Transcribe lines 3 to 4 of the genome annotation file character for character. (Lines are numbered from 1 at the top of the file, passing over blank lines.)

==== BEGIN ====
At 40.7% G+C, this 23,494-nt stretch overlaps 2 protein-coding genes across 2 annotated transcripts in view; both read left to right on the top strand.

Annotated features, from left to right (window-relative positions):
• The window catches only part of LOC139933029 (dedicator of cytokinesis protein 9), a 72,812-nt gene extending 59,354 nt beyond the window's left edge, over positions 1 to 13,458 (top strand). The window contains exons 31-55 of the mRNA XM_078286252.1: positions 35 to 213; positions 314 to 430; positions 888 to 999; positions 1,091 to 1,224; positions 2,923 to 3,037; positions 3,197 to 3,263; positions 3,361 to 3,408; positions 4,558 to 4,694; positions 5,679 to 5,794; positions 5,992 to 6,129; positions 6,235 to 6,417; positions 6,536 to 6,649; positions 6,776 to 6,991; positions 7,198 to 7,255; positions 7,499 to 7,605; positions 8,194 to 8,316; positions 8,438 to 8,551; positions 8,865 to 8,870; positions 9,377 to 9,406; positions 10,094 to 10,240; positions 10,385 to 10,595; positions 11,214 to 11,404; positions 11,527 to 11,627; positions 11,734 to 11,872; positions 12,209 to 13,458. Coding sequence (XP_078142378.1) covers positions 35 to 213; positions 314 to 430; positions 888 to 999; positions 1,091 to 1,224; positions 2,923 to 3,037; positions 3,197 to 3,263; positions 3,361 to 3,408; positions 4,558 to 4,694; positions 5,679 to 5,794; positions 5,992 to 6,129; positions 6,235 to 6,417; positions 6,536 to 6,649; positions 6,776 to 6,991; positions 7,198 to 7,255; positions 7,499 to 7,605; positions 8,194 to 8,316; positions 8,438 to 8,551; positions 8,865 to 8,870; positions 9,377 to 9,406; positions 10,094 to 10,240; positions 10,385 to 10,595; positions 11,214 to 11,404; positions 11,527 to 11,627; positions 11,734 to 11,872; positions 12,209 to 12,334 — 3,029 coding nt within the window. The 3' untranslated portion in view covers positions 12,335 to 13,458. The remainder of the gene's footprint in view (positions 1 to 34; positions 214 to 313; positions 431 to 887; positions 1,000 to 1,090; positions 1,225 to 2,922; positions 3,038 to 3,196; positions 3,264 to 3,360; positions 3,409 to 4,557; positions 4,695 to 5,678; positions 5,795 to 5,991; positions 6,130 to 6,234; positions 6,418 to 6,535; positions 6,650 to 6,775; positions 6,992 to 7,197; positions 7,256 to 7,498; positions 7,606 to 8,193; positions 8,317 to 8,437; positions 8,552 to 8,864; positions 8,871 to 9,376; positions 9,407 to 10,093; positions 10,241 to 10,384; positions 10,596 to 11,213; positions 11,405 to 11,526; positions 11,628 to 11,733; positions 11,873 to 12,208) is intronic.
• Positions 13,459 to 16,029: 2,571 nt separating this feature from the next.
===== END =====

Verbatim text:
• The window catches only part of LOC139933029 (dedicator of cytokinesis protein 9), a 72,812-nt gene extending 59,354 nt beyond the window's left edge, over positions 1 to 13,458 (top strand). The window contains exons 31-55 of the mRNA XM_078286252.1: positions 35 to 213; positions 314 to 430; positions 888 to 999; positions 1,091 to 1,224; positions 2,923 to 3,037; positions 3,197 to 3,263; positions 3,361 to 3,408; positions 4,558 to 4,694; positions 5,679 to 5,794; positions 5,992 to 6,129; positions 6,235 to 6,417; positions 6,536 to 6,649; positions 6,776 to 6,991; positions 7,198 to 7,255; positions 7,499 to 7,605; positions 8,194 to 8,316; positions 8,438 to 8,551; positions 8,865 to 8,870; positions 9,377 to 9,406; positions 10,094 to 10,240; positions 10,385 to 10,595; positions 11,214 to 11,404; positions 11,527 to 11,627; positions 11,734 to 11,872; positions 12,209 to 13,458. Coding sequence (XP_078142378.1) covers positions 35 to 213; positions 314 to 430; positions 888 to 999; positions 1,091 to 1,224; positions 2,923 to 3,037; positions 3,197 to 3,263; positions 3,361 to 3,408; positions 4,558 to 4,694; positions 5,679 to 5,794; positions 5,992 to 6,129; positions 6,235 to 6,417; positions 6,536 to 6,649; positions 6,776 to 6,991; positions 7,198 to 7,255; positions 7,499 to 7,605; positions 8,194 to 8,316; positions 8,438 to 8,551; positions 8,865 to 8,870; positions 9,377 to 9,406; positions 10,094 to 10,240; positions 10,385 to 10,595; positions 11,214 to 11,404; positions 11,527 to 11,627; positions 11,734 to 11,872; positions 12,209 to 12,334 — 3,029 coding nt within the window. The 3' untranslated portion in view covers positions 12,335 to 13,458. The remainder of the gene's footprint in view (positions 1 to 34; positions 214 to 313; positions 431 to 887; positions 1,000 to 1,090; positions 1,225 to 2,922; positions 3,038 to 3,196; positions 3,264 to 3,360; positions 3,409 to 4,557; positions 4,695 to 5,678; positions 5,795 to 5,991; positions 6,130 to 6,234; positions 6,418 to 6,535; positions 6,650 to 6,775; positions 6,992 to 7,197; positions 7,256 to 7,498; positions 7,606 to 8,193; positions 8,317 to 8,437; positions 8,552 to 8,864; positions 8,871 to 9,376; positions 9,407 to 10,093; positions 10,241 to 10,384; positions 10,596 to 11,213; positions 11,405 to 11,526; positions 11,628 to 11,733; positions 11,873 to 12,208) is intronic.
• Positions 13,459 to 16,029: 2,571 nt separating this feature from the next.